Pincer Movement To Seize PetroSaudi’s Frozen Assets

Whilst the two PetroSaudi directors, Tarek Obaid and Patrick Mahony, await judgement in Switzerland following their prosecution and trial for major fraud and theft, civil cases are piling in to wrest hold of what is left of the $1.83 billion they are alleged to have stolen from the 1MDB development fund.

Thanks to information and data released by their whistleblowing former colleague, Xavier Justo, and first published by Sarawak Report in 2015, the Malaysian fund has now issued proceedings to recover the money.

Named in the writ filed in KL today are Mahony, in his capacity as Chief Investment Officer of PetroSaudi at the time, and the company’s UK based lawyers from the London branch of White & Case.

Sarawak Report has detailed at length how the deal was promoted to give an impression that PetroSaudi was linked to the Kingdom of Saudi Arabia and controlled access to billions of dollars of oil assets.

A bogus loan was drawn up to be repaid by the joint venture company that supposedly merged those assets with 1MDB as a 40% shareholder. 1MDB’s legal advisors, Wong & Partners, were given to understand through an email from White & Case that the ‘repayment’ of that $700 million fake loan (which siphoned off the lion’s share of 1MDB’s initial billion dollar ‘investment’) had gone to a subsidiary of PetroSaudi in recognition of those assets.

In fact, the company Good Star Limited, into whose RBS Coutts Zurich account the money was paid, belonged to then prime minister Najib’s frontman Jho Low and not to PetroSaudi.  Sarawak Report was the first to explode first evidence and then proof of this fact that was later confirmed by investigations on the part of the US Department of Justice.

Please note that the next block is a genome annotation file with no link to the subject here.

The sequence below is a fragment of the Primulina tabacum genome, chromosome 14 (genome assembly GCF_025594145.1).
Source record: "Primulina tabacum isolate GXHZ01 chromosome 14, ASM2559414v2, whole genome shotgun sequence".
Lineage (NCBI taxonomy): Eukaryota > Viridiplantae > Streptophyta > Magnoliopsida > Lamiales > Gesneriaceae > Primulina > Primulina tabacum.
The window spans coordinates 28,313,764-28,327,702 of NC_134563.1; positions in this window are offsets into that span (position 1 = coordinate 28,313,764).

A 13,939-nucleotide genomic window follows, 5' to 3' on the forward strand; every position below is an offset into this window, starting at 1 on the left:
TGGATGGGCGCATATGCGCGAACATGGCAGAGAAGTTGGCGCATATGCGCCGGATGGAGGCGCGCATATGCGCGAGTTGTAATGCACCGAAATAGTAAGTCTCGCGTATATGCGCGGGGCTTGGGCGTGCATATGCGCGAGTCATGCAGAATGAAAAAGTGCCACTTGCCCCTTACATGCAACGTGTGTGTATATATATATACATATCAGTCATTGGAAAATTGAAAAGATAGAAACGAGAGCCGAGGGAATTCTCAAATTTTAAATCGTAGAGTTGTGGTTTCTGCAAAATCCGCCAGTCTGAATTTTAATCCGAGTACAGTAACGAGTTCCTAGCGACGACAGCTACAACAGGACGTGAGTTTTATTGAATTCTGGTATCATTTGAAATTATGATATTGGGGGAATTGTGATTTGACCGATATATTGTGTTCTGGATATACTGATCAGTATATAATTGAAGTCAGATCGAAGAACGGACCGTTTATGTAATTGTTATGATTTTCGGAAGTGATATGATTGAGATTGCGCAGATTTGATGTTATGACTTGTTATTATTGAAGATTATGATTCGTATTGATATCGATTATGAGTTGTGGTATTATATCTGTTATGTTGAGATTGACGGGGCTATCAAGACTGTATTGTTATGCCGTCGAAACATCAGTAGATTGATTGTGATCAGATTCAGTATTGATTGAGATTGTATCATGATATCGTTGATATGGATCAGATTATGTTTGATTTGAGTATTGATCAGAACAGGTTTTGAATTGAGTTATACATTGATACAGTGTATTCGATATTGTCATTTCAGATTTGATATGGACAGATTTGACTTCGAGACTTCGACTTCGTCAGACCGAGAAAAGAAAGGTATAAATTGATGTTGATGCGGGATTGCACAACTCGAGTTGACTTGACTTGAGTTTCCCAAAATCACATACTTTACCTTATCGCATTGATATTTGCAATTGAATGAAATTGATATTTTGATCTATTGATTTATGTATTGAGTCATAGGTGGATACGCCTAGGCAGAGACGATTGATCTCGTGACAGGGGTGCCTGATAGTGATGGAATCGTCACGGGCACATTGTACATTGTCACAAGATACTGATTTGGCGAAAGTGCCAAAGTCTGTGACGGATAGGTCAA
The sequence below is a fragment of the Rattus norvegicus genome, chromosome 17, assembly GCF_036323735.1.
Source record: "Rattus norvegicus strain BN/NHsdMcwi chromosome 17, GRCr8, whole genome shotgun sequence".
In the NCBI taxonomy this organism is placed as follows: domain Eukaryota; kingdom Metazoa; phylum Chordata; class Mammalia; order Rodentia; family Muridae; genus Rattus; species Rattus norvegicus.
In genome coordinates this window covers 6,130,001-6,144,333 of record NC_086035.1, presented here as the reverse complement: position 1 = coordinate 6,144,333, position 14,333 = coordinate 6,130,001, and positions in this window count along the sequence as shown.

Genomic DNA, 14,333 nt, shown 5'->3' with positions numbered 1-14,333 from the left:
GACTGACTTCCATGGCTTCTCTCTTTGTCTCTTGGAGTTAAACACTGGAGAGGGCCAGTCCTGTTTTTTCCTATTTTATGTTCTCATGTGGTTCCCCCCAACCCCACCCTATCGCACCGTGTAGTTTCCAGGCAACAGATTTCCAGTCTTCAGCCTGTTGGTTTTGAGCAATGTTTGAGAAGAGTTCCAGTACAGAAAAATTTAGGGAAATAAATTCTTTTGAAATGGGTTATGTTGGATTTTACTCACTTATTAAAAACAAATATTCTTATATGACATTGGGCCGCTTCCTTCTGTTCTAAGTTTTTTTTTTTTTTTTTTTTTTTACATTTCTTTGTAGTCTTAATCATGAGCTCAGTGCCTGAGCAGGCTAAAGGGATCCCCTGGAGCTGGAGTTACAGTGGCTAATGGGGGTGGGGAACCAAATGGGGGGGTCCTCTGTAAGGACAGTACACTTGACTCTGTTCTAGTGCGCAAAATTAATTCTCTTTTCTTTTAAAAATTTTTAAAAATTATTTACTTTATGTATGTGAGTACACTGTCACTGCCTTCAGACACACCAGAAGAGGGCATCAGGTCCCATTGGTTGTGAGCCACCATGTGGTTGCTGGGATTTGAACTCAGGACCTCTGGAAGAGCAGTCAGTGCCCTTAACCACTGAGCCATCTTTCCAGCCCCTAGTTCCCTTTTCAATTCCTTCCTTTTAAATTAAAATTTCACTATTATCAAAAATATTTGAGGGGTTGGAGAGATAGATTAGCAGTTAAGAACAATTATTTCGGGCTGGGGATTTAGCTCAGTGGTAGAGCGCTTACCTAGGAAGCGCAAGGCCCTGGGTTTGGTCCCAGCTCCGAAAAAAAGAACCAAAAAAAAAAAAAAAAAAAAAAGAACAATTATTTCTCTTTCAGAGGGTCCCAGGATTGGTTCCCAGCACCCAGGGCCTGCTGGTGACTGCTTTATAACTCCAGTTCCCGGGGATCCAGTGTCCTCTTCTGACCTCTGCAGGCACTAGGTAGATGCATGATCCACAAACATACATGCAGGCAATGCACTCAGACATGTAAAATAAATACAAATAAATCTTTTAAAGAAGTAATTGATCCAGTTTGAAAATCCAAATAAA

However, as Malaysia’s beleaguered development fund makes its move on what funds might be left accessible, it finds itself competing with parallel court actions in the United Sates, where after years of dogged pursuit the authorities this week announced they are nearing a settlement over $380 million frozen from PetroSaudi’s profits from Venezuela.

Again, it was Sarawak Report that originally identified this money, from profits made thanks to the investment of cash provided to the joint venture by 1MDB but from which no returns were ever made to the fund.

The cash was used to purchase two drill ships and to negotiate highly favourable contracts with corrupted agents of the Venezuelan authorities in order to raise hundreds of millions in payments that returned to PetroSaudi alone.

The Venezuelan government has also sought to retrieve the money owing to the contested nature of the contracts. However, that attempt was over-ruled on appeal in the UK courts and the money has remained frozen after PetroSaudi’s other former London law firm, Clyde & Co, surrendered it to the court.

The company’s former counsel in the United States, BakerHostetler, has meanwhile also stepped down from the brief, complaining that it has not been paid or responded to by its clients for over a year. The California Ninth Circuit Judge, Dale S. Fischer, who has ruled on 1MDB cases over several years, is due to come to a judgement shortly over the complex process of dividing out these funds.

Where this leaves the funds available to 1MDB for restitution of its $1.83 billion from PetroSaudi is not yet clear.  However, Messrs Lim Chee Wee Partnership, who filed their suit earlier this month, may hope to make its shortfalls from the decision to pursue White & Case.

The major international law firm hosted the key meetings with 1MDB management in London at the start of the joint venture process and helped structure the deal.

White & Case also provided advice on the structuring of a so-called Murabaha Islamic loan that enabled PetroSaudi to siphon off a further $500 million and then $330 million in later borrowings from 1MDB – money that was never returned.

When an exasperated legal expert from the W&C London office pointed out the loan was not being delivered in accordance with the correct Murabaha procedures and queried whether the Islamic element was intended merely as window dressing? Patrick Mahony emailed her in the affirmative.

Whether 1MDB can make its case against the PetroSaudi director and his lawyers remains to be seen, but it will surely rely extensively on evidence supplied by Justo.

Meanwhile, neither Xavier Justo (who was jailed in Bangkok for 18 months at the behest of the PetroSaudi conspirators and Najib Razak) nor the editor of Sarawak Report (now sentenced to two years in jail by Malaysian prosecutors on grounds of alleged libel) have received any form of official thanks for identifying the scam and providing the evidence which have led to the return of billions to 1MDB and the Malaysian state.

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